With small-footprint probes scanning in a sector format, the precise measurement is angular deviation, not distance. A further problem, beam refraction, may result if the path contains a lot of fat (lower velocity) or the placenta (1° to 2° warmer than the background, higher velocity). Curved arrays can be problematic, but it is safe enough to assume that they are not far off from linear arrays near the middle of the scanning field. Also, it is important to maximize the pixels/tissue millimeter ratio for the display to decrease measurement error -- that is, fill the screen with whatever it is that needs to be measured.
In clinical practice, the utility of a measurement is degraded by operator and equipment errors and by inherent biological variation for each measurement variable. A lot of the early works on fetal measurements naively or optimistically assumed that the main limitation was in inherent variation, but the truth is that operator error outweighs biological variation (for linear fetal measurements) by a ton. Make that 10 tons.
Area and perimeter measurements are more error prone than simple diameters. Finally, it is a good practice to make each individual measurement a few times; I like three to five times for routine cases. But you don't want to average those results! Just look at the values that cluster and throw away all outliers. You never want to average good and bad data.
Biparietal diameter (BPD) is the classic ultrasound determinant of GA that textbooks and courses all seem to want to preserve. Ever wonder how it came about? I am going to indulge in some history dredged from memory, so I will likely get a lot of attributions wrong. If you have an interest in this area, the landmark work on fetal measurements and the history of the subject were by Scammon and Calkins in the 1920s.
Various transverse diameters of the head can be traced back to at least the 19th century, usually with a giant caliper that looked like ice tongs. Embryologic and fetal measurements appear in the works of the great embryologists at the start of the 20th century, such as His, Mall, and Streeter, although they were most concerned with early development. Pretty soon after radiography became widely used, x-ray pelvimetry built upon pathology-based measurements of BPD as a part of the prediction or exclusion of cephalopelvic disproportion. BPD was around long before ultrasound came along.
The earliest implementation of ultrasound was the A-mode, mainly used for identifying shifts of the intracranial "midline" from a subdural hematoma after trauma. I think the first reports of using A-mode for BPD over a palpable head near-term was in the late 1950s from Donald and Brown in Glasgow and Kohorn in Baltimore. Stuart Campbell in London was instrumental in extending this throughout the second and third trimesters for GA determination in the 1960s, early in the B-mode experience. Every country has its famous obstetrical ultrasound pioneer who contributed massively to the development of this most widely used of all ultrasound applications; my opinion is that Stuart Campbell did more than anyone to establish the field and guide its development worldwide.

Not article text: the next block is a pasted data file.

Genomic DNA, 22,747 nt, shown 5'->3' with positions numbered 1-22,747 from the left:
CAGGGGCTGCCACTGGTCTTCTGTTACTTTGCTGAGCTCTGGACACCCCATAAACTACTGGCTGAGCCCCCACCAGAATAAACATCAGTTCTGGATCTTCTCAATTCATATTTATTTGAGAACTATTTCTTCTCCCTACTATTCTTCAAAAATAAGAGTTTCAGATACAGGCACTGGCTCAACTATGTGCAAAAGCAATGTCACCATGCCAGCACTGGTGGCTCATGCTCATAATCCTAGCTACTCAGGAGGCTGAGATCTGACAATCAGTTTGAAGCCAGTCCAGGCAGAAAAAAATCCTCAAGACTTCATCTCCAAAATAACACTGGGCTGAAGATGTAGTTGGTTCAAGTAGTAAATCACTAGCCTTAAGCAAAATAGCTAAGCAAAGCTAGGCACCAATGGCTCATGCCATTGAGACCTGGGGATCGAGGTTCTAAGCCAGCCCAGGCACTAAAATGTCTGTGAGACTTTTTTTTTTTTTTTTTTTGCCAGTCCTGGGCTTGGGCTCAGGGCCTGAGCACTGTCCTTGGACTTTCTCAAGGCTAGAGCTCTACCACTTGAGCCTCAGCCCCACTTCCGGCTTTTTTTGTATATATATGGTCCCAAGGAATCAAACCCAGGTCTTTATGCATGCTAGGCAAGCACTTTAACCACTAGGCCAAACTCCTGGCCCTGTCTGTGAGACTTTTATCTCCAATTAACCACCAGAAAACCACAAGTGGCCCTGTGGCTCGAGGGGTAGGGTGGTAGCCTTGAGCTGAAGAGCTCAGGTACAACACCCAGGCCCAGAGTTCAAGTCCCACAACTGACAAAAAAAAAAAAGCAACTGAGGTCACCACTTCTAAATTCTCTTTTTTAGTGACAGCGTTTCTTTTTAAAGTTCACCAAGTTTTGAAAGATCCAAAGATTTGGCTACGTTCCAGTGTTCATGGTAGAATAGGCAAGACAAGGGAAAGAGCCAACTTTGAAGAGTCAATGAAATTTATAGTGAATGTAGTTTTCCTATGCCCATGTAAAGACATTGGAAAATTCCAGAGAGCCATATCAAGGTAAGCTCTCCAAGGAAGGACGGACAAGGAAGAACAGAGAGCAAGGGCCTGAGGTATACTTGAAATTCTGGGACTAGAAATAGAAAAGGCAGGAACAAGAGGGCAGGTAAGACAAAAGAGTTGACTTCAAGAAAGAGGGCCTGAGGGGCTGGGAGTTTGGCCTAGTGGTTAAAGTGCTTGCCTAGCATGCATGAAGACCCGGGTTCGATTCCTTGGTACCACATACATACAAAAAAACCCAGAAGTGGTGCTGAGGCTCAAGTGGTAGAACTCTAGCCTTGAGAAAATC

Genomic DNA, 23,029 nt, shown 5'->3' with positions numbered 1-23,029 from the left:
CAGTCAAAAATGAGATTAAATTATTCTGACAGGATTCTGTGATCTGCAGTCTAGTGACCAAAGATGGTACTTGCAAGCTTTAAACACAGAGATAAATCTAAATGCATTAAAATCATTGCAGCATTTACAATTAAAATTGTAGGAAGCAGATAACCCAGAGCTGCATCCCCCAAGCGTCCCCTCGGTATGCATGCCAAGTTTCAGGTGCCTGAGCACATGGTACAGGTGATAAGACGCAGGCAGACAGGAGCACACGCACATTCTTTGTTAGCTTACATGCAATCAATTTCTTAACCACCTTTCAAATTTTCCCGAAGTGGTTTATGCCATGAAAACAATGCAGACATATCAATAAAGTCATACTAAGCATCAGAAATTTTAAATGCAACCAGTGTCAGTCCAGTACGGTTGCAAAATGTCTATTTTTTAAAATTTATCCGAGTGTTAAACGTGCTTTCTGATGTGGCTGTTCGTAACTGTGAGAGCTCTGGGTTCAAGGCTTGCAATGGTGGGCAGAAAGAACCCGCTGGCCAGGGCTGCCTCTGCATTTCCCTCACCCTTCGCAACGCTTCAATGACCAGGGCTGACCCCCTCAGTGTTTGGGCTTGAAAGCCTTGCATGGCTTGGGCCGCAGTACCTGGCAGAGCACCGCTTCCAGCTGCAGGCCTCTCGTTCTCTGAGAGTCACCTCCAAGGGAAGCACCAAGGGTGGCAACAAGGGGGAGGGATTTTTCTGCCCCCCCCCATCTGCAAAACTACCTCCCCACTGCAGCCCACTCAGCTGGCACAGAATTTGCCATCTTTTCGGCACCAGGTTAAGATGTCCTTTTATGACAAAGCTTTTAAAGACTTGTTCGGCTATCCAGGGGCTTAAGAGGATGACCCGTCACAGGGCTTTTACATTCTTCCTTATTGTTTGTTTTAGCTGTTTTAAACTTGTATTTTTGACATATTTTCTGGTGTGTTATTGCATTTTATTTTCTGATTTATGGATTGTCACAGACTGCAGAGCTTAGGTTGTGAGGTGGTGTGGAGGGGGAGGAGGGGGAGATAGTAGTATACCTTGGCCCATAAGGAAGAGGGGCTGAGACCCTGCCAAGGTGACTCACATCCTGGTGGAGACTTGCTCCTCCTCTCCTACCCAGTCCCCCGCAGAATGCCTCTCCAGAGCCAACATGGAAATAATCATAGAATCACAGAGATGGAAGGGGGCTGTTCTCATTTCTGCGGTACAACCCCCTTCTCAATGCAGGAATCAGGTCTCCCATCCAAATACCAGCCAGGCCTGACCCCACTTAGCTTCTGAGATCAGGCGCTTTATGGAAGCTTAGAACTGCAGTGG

Getting back to the theme, BPD became the norm when the cranium was pretty much the only thing that one could see easily with the early manual scan equipment. Using it was the smart thing to do, but it was not that someone with an overview of fetal growth and development said, "Pick this because it is the best measure biologically." To be sure, it's not bad, or we wouldn't have exerted so much effort to preserve the BPD and refine it by specifying exact protocols for measurement and by compensating for shape changes with additional diameters, area, or circumference estimates.
From a sampling standpoint, the cranium grows in volume, which is cubic, from which the linear BPD picks off one dimension. Even forgetting that the cranium is a kind of hemiellipsoid with some shape flexibility, any relationship between BPD and GA (time) cannot be a simple linear one.
Long bones, such as the femur, are a much better choice for GA estimation. The largest magnitude growth change is in length and acoustic contrast there is high, making this an easy, precise measurement with a linear array. Femur length was introduced in the 1980s, possibly by John Queenan and popularized by John Hobbins. Figure 2 shows femur length versus gestational age in a clinically mixed group of some 3,000 well-staged fetuses without structural anomalies or aneuploidy.
Figure 2: Femur shaft length versus gestational age in 3,182 well-staged euploid fetuses without anomalies, referred from a variety of practices to Diagnostic Ultrasound Consultants in Oak Brook, IL.